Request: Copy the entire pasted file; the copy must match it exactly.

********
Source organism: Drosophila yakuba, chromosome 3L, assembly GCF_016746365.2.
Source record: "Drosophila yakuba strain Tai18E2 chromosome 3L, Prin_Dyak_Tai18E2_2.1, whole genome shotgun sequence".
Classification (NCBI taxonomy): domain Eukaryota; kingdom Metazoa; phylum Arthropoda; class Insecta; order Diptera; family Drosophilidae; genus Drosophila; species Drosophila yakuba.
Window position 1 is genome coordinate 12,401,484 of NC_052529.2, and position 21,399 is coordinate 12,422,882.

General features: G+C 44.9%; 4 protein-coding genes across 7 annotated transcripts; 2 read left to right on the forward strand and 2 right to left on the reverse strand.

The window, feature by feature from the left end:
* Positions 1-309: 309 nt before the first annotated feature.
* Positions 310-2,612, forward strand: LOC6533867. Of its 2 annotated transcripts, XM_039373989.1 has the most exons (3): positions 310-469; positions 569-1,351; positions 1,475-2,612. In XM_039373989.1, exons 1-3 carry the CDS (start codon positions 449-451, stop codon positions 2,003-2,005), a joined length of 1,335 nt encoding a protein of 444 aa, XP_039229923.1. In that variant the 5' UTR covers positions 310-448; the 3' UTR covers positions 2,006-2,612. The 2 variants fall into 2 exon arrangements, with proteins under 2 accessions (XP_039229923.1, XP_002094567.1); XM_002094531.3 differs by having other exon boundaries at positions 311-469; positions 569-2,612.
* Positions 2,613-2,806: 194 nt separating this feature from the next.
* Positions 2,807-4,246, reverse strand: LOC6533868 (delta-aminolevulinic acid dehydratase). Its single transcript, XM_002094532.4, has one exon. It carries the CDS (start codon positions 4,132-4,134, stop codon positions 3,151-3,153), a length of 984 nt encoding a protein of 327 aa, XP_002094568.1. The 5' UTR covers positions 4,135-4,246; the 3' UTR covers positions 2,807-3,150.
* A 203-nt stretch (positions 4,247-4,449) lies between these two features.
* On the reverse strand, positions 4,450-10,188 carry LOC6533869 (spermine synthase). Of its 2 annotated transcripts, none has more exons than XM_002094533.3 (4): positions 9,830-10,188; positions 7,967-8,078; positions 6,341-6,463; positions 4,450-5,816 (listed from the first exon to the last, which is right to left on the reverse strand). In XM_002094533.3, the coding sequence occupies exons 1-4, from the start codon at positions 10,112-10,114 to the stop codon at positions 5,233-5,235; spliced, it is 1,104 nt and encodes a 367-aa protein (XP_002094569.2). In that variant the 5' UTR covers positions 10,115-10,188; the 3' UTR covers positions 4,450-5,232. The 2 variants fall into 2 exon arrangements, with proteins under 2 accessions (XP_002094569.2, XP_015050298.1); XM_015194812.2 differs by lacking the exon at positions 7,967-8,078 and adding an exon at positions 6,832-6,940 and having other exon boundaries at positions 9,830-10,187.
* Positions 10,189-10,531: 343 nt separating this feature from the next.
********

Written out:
Source organism: Drosophila yakuba, chromosome 3L, assembly GCF_016746365.2.
Source record: "Drosophila yakuba strain Tai18E2 chromosome 3L, Prin_Dyak_Tai18E2_2.1, whole genome shotgun sequence".
Classification (NCBI taxonomy): domain Eukaryota; kingdom Metazoa; phylum Arthropoda; class Insecta; order Diptera; family Drosophilidae; genus Drosophila; species Drosophila yakuba.
Window position 1 is genome coordinate 12,401,484 of NC_052529.2, and position 21,399 is coordinate 12,422,882.

General features: G+C 44.9%; 4 protein-coding genes across 7 annotated transcripts; 2 read left to right on the forward strand and 2 right to left on the reverse strand.

The window, feature by feature from the left end:
* Positions 1-309: 309 nt before the first annotated feature.
* Positions 310-2,612, forward strand: LOC6533867. Of its 2 annotated transcripts, XM_039373989.1 has the most exons (3): positions 310-469; positions 569-1,351; positions 1,475-2,612. In XM_039373989.1, exons 1-3 carry the CDS (start codon positions 449-451, stop codon positions 2,003-2,005), a joined length of 1,335 nt encoding a protein of 444 aa, XP_039229923.1. In that variant the 5' UTR covers positions 310-448; the 3' UTR covers positions 2,006-2,612. The 2 variants fall into 2 exon arrangements, with proteins under 2 accessions (XP_039229923.1, XP_002094567.1); XM_002094531.3 differs by having other exon boundaries at positions 311-469; positions 569-2,612.
* Positions 2,613-2,806: 194 nt separating this feature from the next.
* Positions 2,807-4,246, reverse strand: LOC6533868 (delta-aminolevulinic acid dehydratase). Its single transcript, XM_002094532.4, has one exon. It carries the CDS (start codon positions 4,132-4,134, stop codon positions 3,151-3,153), a length of 984 nt encoding a protein of 327 aa, XP_002094568.1. The 5' UTR covers positions 4,135-4,246; the 3' UTR covers positions 2,807-3,150.
* A 203-nt stretch (positions 4,247-4,449) lies between these two features.
* On the reverse strand, positions 4,450-10,188 carry LOC6533869 (spermine synthase). Of its 2 annotated transcripts, none has more exons than XM_002094533.3 (4): positions 9,830-10,188; positions 7,967-8,078; positions 6,341-6,463; positions 4,450-5,816 (listed from the first exon to the last, which is right to left on the reverse strand). In XM_002094533.3, the coding sequence occupies exons 1-4, from the start codon at positions 10,112-10,114 to the stop codon at positions 5,233-5,235; spliced, it is 1,104 nt and encodes a 367-aa protein (XP_002094569.2). In that variant the 5' UTR covers positions 10,115-10,188; the 3' UTR covers positions 4,450-5,232. The 2 variants fall into 2 exon arrangements, with proteins under 2 accessions (XP_002094569.2, XP_015050298.1); XM_015194812.2 differs by lacking the exon at positions 7,967-8,078 and adding an exon at positions 6,832-6,940 and having other exon boundaries at positions 9,830-10,187.
* Positions 10,189-10,531: 343 nt separating this feature from the next.